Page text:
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Sizing up the Internet of Things

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Some highlights:

Thanks to factors such as miniaturization of sensors and chips, robust wireless networks, and IPv6, the number of connected “things” is projected to skyrocket from 0.5 billion in 2000 to 50.1 billion in 2020. With all of these intelligent systems in play and sharing data, there would certainly appear to be an increased demand for all kinds of technical support.

Solution providers trying to gain entry to the Internet of Things arena will benefit from this research brief, which includes a market overview, ecosystem description, opportunities outlook, and a synopsis of policy issues. The brief combines industry analysis with data collected from IT industry executives.

About this Research

CompTIA’s Sizing Up the Internet of Things research brief provides an overview of key developments of this trend.

This research brief focuses on four areas:

  • Market Overview
  • Internet of Things Ecosystem
  • Business Opportunities
  • Policy and Regulatory Implications

The data for this quantitative study was collected via an online survey conducted during July 2015. A total of 381 U.S. IT companies participated in the survey, yielding an overall margin of sampling error at 95% confidence of +/- 5.1 percentage points. Sampling error is larger for subgroups of the data.

As with any survey, sampling error is only one source of possible error. While non-sampling error cannot be accurately calculated, precautionary steps were taken in all phases of the survey design, collection and processing of the data to minimize its influence.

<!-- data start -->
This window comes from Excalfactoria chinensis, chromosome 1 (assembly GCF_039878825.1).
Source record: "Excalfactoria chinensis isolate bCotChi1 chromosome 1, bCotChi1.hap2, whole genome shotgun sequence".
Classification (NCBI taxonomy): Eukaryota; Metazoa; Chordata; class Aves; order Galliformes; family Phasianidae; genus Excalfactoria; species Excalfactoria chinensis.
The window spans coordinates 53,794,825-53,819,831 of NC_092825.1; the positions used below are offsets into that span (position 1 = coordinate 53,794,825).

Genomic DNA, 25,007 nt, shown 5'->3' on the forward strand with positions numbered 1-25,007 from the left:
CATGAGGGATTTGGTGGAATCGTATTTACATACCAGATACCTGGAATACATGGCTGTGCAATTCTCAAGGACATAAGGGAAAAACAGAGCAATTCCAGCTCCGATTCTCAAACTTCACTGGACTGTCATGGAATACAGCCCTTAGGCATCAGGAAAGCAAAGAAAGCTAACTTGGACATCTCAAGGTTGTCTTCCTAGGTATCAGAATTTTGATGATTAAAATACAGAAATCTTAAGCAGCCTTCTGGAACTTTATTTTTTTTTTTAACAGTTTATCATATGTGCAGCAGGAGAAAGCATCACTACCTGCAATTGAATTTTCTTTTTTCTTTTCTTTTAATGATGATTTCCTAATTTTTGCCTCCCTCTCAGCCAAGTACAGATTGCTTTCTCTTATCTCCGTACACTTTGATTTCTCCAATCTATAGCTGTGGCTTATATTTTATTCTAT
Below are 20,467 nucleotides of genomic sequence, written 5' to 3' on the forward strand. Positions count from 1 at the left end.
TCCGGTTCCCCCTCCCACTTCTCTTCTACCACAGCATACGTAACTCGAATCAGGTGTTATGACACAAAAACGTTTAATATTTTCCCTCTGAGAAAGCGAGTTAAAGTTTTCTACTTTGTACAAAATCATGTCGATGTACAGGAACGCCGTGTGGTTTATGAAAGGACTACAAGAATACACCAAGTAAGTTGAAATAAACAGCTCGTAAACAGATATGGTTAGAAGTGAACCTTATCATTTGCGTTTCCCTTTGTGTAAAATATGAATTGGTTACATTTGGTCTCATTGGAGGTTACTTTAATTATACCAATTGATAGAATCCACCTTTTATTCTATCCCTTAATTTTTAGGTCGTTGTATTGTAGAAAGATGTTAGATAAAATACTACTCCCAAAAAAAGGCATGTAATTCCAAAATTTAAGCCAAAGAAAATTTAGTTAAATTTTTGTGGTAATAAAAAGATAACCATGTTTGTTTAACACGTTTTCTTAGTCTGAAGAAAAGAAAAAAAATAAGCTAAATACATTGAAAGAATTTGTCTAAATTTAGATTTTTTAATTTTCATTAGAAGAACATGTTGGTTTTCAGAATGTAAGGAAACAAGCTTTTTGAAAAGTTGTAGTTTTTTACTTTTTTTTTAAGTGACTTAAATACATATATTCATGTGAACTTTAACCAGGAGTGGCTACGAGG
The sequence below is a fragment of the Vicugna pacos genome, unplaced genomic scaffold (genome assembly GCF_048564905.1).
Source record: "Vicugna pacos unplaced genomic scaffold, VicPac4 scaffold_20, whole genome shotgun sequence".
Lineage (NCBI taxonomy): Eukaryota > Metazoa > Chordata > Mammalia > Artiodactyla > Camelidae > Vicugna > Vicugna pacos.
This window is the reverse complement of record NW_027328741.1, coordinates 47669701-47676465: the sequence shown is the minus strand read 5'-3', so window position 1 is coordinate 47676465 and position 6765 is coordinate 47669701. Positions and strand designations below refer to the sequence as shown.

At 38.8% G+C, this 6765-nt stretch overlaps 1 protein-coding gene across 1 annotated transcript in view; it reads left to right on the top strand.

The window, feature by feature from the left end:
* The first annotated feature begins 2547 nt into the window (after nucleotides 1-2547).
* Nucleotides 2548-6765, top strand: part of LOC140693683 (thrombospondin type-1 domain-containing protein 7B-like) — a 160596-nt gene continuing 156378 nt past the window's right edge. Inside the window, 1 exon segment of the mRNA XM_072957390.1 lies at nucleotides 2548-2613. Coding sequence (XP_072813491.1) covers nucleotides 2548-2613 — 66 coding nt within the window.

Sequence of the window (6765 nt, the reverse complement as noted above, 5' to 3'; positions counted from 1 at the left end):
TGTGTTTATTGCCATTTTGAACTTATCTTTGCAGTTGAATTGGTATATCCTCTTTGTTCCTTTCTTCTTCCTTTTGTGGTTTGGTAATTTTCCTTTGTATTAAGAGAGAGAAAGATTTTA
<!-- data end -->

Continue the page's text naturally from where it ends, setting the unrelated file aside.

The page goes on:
CompTIA is responsible for all content and analysis. Any questions regarding the study should be directed to CompTIA Research and Market Intelligence staff at

CompTIA is a member of the Marketing Research Association (MRA) and adheres to the MRA’s Code of Market Research Ethics and Standards.

Key Points

  • New advances in technology have led to strong interest in the Internet of Things, where everyday objects have sensor capabilities, compute power, and connectivity that allows for data sharing. Projections estimate 50.1 billion connected devices by the year 2020 and $1.9 trillion in global economic value-add, suggesting a world of new opportunity for businesses.
  • The ecosystem of the Internet of Things is complicated, spanning hardware, software, rules, and services. Many of these elements have roots in traditional IT components, but there are new aspects to consider and the true value of the system comes from the combination of all the pieces.
  • There is a positive outlook for channel firms looking for business related to Internet of Things, since businesses will need help building and applying the complex systems. There will be many new firms focused specifically on IoT aspects such as devices, data analysis, and integration; but there will also be opportunity for channel firms to extend existing offerings into these new areas.
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